The way to repair this damage is to get rid of the infection and tighten up the pockets. Until recently, that meant traditional scapel and suture gum surgery however, there is now an exciting laser alternative called Laser Assisted New Attachment Procedure (LANAP®) LANAP® available. This is the only laser assisted procedure certified by the FDA for treatment of periodontal disease. This breakthrough procedure can actually regenerate new gum and bone tissue.
PerioLase is a reliable alternative to traditional surgery, and ideal for patients who have recurring gum issues or health complications that may prevent them from having the traditional surgery. (for example: patients who take coumadin–a blood thinner–who often cannot stop this medication to have traditional surgery done. It is not necessary to stop coumadin for LANAP®) Patients who opt for laser surgery will experience less swelling, very little bleeding, and a comfortable recovery with little time missed from work.
If you feel you could be helped by LASER PERIODONTAL THERAPY, Dr.Shalfer offers a complimentary visit to determine if you are a good candidate for the procedure.
PerioLase is the latest laser treatment for gum disease. What is laser gum treatment? Laser Periodontal Therapy™ utilizing PerioLase is an advanced technique that Dr.Shlafer uses to treat periodontal disease, saving many teeth that had been previously considered hopeless.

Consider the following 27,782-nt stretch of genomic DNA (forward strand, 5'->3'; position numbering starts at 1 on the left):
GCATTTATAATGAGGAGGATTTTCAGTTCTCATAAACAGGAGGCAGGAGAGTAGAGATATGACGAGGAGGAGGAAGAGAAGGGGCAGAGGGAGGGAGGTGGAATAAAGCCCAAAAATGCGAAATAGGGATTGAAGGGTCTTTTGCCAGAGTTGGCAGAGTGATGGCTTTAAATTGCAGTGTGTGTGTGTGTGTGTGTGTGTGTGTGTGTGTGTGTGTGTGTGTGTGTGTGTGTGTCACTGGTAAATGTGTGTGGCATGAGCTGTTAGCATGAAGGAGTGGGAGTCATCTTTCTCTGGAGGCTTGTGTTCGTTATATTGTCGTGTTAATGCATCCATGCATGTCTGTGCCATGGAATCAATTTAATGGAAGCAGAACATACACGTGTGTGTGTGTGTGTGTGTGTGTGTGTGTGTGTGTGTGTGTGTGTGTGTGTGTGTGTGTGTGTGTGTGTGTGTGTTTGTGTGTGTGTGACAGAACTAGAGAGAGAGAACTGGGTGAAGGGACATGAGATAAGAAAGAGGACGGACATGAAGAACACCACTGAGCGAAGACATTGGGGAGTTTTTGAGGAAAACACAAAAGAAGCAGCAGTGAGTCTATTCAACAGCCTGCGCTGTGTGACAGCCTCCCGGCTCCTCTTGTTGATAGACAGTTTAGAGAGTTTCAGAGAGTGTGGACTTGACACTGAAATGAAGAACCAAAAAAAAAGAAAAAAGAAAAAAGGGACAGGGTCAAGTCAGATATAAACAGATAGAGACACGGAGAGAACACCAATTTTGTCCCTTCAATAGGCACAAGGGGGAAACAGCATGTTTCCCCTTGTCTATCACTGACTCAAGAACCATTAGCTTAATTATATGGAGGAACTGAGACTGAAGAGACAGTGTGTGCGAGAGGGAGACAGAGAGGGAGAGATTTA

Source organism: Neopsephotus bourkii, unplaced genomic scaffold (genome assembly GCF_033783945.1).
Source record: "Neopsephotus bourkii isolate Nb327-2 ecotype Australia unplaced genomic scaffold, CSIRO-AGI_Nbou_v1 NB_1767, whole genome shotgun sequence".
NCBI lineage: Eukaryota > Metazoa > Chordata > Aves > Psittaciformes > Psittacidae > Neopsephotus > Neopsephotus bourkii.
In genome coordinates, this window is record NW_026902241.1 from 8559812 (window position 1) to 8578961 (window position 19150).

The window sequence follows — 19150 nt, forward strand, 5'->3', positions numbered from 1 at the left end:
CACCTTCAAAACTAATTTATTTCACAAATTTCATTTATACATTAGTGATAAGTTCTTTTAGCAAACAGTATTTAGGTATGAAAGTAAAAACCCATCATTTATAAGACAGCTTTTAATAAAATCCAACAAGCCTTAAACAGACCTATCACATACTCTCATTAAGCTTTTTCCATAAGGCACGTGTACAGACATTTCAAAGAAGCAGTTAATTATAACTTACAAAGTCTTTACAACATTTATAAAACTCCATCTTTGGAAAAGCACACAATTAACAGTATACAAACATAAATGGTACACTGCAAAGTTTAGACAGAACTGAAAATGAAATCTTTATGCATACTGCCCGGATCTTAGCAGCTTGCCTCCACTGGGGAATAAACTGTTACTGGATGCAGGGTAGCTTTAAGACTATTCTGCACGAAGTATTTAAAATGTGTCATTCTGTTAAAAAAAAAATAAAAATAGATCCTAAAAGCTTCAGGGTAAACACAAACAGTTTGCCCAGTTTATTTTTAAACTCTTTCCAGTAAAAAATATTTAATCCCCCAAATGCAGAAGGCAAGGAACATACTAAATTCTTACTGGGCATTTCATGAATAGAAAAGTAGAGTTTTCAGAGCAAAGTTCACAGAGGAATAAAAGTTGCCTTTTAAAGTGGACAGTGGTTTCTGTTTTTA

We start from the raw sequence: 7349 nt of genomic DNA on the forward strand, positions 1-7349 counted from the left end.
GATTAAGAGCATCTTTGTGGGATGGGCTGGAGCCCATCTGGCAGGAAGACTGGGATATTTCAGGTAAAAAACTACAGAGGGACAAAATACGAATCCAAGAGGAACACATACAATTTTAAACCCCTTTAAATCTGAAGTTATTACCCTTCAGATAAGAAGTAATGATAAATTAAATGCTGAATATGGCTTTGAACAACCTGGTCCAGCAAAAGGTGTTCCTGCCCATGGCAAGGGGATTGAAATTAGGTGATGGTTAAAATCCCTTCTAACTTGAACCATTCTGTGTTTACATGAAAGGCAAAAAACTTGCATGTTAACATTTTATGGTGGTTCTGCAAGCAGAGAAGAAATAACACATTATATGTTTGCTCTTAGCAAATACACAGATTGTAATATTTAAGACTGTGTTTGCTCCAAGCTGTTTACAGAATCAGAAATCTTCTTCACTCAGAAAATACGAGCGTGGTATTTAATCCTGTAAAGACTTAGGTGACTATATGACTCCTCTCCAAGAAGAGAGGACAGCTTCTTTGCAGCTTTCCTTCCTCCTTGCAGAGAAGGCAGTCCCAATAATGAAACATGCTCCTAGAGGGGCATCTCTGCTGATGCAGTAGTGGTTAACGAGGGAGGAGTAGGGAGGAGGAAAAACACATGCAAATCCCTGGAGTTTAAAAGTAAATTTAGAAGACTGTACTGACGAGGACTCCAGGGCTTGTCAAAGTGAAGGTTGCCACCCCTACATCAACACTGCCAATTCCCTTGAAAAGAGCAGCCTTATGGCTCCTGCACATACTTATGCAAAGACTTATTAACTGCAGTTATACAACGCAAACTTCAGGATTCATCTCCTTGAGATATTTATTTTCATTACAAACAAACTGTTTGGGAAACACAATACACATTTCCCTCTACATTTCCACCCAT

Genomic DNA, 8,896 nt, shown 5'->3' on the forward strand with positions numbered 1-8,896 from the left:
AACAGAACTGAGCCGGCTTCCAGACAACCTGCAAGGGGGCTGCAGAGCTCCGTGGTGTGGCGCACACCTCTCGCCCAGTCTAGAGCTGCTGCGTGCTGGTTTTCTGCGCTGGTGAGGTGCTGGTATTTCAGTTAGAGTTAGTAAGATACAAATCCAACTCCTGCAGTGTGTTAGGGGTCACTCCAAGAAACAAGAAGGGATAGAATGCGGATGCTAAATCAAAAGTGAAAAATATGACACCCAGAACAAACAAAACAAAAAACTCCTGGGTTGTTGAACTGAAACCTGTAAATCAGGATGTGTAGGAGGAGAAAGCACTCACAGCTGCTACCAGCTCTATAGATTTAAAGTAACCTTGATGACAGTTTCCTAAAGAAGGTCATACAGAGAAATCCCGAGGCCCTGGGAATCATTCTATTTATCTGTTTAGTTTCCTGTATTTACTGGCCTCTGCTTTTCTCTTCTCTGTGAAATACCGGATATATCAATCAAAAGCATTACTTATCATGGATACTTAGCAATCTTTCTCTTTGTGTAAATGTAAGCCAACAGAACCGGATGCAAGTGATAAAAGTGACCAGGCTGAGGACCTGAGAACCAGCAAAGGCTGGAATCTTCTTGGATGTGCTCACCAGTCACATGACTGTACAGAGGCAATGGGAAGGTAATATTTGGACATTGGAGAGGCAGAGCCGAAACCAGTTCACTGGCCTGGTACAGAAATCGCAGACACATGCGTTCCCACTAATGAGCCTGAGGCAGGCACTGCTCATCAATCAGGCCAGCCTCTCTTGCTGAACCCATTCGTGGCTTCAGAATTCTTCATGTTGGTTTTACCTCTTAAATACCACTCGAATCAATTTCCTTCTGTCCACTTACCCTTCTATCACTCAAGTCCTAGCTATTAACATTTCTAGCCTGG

A laser light is used to gently remove harmful bacteria and diseased tissue from the gum pocket. This allows the body to heal naturally so that the gum pockets improve and the teeth become more stable. The Laser Periodontal Therapy™ is a wonderful treatment to bring patients back to a healthier state.
There are dramatic patient benefits:
- Significantly less traumatic, yet highly effective alternative to traditional “cut and sew” gum surgery.
- With no cutting of the gum tissue with a scalpel and no stitches, it means an easy recovery with minimal bleeding and very little time off work.
- This treatment option preserves your gum tissue, rather than cutting it away like traditional surgery.
- It reduces root exposure and sensitivity.
- It reduces infection.
- The cost is the same as traditional surgery and covered by most insurance plans.
Who Is A Candidate For This Therapy?
Anyone that has moderate to severe gum disease is a candidate. These are patients with gum pockets of 5mm or greater and bone loss.
Who Can Perform This Procedure?
Only specially trained dentists can provide PerioLase. This requires licensure from the FDA and certification from the Institute for Advanced Laser Technology. Dr.Shlafer is one of the first dentists in America to have this distinction.
After measuring the bone loss, a tiny laser fiber (about the thickness of three hairs) is inserted between the teeth and gums. The infection is gently cleared away leaving healthy newly sterilized tissues.
Because there is no cutting or stitches, people don’t experience the pain and bleeding associated with traditional gum surgery. This impact for treating gum disease is similar to that of Lasik laser surgery for eyes.
This is gum therapy that you don’t have to fear……………call for a complimentary evaluation to see if you are a candidate for the revolutionary PerioLase Laser Perio Therapy™
Holistic dentists (also known as “bio-compatible”, “biological” or “natural” dentists) consider the whole person (body, mind and spirit) and his or her lifestyle when recommending treatment. Dr. Shlafer understands the importance of a healthy immune system and utilizes treatment methods that will enhance overall health and wellness.
Mercury or Amalgam Fillings: